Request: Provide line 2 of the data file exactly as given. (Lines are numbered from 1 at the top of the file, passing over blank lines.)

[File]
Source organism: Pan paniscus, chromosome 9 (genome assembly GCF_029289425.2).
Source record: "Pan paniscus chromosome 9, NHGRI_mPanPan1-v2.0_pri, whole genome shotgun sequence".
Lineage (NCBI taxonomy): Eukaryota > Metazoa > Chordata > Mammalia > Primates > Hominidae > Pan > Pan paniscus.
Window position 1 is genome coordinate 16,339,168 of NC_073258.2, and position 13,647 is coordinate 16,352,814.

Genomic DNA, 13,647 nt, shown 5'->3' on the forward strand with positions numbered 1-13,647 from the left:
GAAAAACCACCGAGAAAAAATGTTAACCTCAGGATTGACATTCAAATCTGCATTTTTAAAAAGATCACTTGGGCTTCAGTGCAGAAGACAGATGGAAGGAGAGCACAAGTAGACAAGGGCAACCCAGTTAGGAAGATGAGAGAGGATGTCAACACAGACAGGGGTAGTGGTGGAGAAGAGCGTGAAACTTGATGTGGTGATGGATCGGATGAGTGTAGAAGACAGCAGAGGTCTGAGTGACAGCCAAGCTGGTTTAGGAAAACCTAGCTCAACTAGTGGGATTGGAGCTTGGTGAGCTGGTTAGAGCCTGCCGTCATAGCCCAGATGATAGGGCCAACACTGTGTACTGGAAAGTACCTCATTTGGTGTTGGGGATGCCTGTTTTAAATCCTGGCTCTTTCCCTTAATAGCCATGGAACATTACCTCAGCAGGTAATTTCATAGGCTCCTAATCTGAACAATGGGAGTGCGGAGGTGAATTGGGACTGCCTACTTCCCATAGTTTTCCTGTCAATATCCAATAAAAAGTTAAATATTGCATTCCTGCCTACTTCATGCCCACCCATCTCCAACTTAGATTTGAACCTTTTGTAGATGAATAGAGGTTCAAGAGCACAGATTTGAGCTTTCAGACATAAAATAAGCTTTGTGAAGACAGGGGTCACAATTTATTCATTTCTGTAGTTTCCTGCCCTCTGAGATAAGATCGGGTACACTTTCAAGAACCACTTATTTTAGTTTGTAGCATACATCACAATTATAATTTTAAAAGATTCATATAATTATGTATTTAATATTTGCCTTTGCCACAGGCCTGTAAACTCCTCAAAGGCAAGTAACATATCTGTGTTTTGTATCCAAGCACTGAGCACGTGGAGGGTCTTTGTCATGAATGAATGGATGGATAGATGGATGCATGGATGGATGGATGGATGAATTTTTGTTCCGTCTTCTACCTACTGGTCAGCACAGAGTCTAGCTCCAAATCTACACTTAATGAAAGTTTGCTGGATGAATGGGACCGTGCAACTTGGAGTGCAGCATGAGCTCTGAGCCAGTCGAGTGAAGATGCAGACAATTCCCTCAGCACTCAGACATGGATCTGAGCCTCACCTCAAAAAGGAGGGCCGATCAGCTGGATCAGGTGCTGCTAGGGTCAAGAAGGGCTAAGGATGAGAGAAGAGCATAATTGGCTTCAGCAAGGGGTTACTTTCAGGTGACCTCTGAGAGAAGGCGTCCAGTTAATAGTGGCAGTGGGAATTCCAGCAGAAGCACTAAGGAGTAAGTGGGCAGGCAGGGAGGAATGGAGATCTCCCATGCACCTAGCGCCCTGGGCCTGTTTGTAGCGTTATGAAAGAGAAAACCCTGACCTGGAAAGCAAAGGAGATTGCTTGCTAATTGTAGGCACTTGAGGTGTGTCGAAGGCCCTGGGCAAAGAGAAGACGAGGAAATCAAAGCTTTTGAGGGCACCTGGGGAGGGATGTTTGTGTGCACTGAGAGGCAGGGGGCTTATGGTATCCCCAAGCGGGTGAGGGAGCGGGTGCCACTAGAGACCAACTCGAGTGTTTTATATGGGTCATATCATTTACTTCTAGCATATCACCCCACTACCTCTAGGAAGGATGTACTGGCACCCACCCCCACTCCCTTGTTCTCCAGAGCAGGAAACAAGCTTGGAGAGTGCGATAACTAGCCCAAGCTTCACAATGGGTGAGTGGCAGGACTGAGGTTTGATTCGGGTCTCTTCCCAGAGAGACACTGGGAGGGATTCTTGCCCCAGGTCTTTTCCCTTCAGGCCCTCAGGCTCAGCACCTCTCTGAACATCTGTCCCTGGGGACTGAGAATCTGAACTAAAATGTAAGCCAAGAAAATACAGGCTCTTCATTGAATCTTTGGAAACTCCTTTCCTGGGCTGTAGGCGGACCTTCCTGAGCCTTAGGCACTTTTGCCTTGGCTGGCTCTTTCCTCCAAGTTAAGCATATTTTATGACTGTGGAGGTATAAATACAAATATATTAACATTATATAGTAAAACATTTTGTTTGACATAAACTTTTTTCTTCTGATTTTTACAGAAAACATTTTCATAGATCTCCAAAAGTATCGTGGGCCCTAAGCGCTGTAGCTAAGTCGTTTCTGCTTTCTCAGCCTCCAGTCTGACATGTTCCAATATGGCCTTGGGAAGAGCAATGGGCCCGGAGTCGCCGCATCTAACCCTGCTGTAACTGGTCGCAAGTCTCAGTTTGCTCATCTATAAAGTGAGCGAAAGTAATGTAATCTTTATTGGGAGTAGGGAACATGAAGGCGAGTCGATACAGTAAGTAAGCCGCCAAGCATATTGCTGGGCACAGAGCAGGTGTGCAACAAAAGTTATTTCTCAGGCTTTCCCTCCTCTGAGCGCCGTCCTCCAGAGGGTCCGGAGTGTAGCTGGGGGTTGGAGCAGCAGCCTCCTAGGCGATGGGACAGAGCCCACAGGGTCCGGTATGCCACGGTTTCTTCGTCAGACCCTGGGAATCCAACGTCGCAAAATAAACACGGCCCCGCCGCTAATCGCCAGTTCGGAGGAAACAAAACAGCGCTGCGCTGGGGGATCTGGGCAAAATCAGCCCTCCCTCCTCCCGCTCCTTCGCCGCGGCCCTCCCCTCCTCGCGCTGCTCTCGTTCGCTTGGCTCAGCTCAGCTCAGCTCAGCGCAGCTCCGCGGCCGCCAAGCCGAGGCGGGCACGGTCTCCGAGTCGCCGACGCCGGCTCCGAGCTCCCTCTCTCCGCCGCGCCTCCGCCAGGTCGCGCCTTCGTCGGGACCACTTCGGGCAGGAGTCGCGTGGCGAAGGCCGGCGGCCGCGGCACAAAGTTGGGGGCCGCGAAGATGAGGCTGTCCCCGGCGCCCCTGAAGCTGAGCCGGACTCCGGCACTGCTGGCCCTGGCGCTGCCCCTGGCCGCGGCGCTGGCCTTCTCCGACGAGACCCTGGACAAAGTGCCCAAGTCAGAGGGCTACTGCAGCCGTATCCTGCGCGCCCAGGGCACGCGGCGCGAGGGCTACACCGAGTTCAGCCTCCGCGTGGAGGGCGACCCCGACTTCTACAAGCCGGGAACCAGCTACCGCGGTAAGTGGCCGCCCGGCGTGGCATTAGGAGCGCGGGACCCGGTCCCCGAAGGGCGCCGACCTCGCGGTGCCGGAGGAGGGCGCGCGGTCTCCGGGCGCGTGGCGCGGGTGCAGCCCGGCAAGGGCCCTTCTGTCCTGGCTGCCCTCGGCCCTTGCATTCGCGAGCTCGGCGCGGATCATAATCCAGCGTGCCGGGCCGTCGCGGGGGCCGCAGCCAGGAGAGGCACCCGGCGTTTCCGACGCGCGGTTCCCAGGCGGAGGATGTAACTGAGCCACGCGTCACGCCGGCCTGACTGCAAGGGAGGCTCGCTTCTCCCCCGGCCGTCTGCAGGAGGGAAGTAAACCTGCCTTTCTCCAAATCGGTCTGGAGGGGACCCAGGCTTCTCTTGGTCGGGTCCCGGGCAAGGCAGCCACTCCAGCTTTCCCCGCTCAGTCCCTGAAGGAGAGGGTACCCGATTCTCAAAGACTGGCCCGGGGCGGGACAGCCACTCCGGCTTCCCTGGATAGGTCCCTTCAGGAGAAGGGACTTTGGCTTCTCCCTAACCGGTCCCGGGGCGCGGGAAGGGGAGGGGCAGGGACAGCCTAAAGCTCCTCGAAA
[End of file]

Source record: "Pan paniscus chromosome 9, NHGRI_mPanPan1-v2.0_pri, whole genome shotgun sequence".